BORGER: Well, what are you going to do, say...

BLITZER: ... that he did, in fact, say that.

BORGER: What are you going to do, say the senator was a liar? You can't -- you can't do that.

BLITZER: Jeffrey, do you think this actually could help Judge Gorsuch get confirmed, because Democrats are going to see him as someone who's straightforward, reliable, honest?

JEFFREY TOOBIN, CNN SENIOR LEGAL ANALYST: Yes, I take a somewhat more cynical view, perhaps, of this. You know, this is very mild criticism of the president, "disheartening," you know, "demoralizing." I mean, those are not exactly condemnatory words.

He's a judge, and judges believe that they -- you know, that they should not be ridiculed.

I do think that President Trump is right to think that judges can be criticized. I mean, these are unaccountable, very powerful people who can be criticized sometimes. The problem here is that Trump is using this sort of childish language, saying, you know, that there -- this is a "so-called judge" and any high school student could resolve this case. But you know, the idea that judges are off-limits for criticism for presidents or anyone else, I think, is wrong.

BLITZER: So you disagree with Gorsuch, who told Senator Schumer, the Democratic leader, that an attack on one federal judge is an attack on all federal judges?

TOOBIN: I do disagree with that. I mean, you know, I would like to know precisely what was said. But I don't see why judges should be outside -- should be free from criticism from the president or anything else.

Remember, Barack Obama attacked the Citizens United case in his State of the Union address. Franklin Roosevelt fought with the Supreme Court. I mean, I don't think it's unprecedented to attack judicial decisions.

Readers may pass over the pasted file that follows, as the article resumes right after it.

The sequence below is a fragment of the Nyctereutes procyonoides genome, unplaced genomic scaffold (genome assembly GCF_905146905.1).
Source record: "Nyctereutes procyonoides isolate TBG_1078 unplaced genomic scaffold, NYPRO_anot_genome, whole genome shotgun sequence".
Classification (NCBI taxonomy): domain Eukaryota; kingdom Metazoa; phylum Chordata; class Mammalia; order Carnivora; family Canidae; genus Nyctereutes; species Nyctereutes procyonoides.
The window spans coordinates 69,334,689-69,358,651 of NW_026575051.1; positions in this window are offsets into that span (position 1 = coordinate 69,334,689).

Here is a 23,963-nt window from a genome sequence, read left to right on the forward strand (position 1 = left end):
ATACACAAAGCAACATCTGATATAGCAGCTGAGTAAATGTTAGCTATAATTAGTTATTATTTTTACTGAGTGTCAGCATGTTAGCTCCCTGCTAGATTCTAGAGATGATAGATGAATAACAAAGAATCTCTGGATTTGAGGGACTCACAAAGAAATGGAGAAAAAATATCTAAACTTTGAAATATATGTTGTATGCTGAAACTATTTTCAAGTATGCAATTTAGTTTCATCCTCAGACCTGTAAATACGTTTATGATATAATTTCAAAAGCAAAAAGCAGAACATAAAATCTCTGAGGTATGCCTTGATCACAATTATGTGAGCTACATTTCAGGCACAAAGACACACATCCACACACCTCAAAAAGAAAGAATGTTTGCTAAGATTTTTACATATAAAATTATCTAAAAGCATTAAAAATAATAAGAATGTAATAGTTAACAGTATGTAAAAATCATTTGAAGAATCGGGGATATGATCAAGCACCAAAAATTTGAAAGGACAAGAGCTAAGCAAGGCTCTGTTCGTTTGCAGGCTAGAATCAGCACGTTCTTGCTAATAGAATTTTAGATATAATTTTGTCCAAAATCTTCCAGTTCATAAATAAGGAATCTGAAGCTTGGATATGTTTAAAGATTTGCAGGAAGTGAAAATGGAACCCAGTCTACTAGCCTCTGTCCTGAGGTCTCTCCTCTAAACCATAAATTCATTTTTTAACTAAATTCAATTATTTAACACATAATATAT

What's different is Donald Trump attacking judges in this juvenile, high school way, which is just the way he expresses himself. But the idea of criticizing judges I really just don't think is so bad.

BLITZER: David Swerdlick, where do you come down?

DAVID SWERDLICK, ASSISTANT EDITOR, "THE WASHINGTON POST": Yes, no, I think that's right. The manner in which the attacks are coming is really what's separating this from other instances. Calling judges "so-called judges" is not attacking the merits of that decision. It's essentially saying judges -- it's diminishing their role in the separation of powers of the three branches of government.

BORGER: Well, but you know, I think that he was just nominated by Donald Trump. And Donald Trump will take this as a personal affront. I'm telling you this.


BORGER: And he'll -- he'll think, "Why did I nominate this guy who's criticizing me?"

I mean, there is a larger point which Jeffrey is making, which is that judges are not above being criticized. But I think Donald Trump is going to -- is going to take this personally. It won't go over well with him.

BLITZER: Rebecca, I agree with Gloria, because I've covered Donald Trump for a long time. Gloria has, as well. When he hears the man he nominated to the highest court criticizing him, his tweets about his judiciary, what he's saying about the judiciary, about federal judges, "demoralizing and disheartening." I know how Donald Trump will react, and it won't be positive. [18:40:07] REBECCA BERG, CNN POLITICAL ANALYST: And certainly, we've

seen that Donald Trump, in these tweets, doesn't necessarily hold the judiciary and its role in the highest regard.

But by the same token, I think a lot of us were surprised when a number of his cabinet nominees during their confirmation hearings went out and publicly disagreed with him on some really big issues, like his approach to Russia, for example. And this wasn't just a one-time thing. It was multiple nominees. And his reaction to that was, "You know what? I nominated them. I think it's fine if they disagree. I'll take their disagreement..."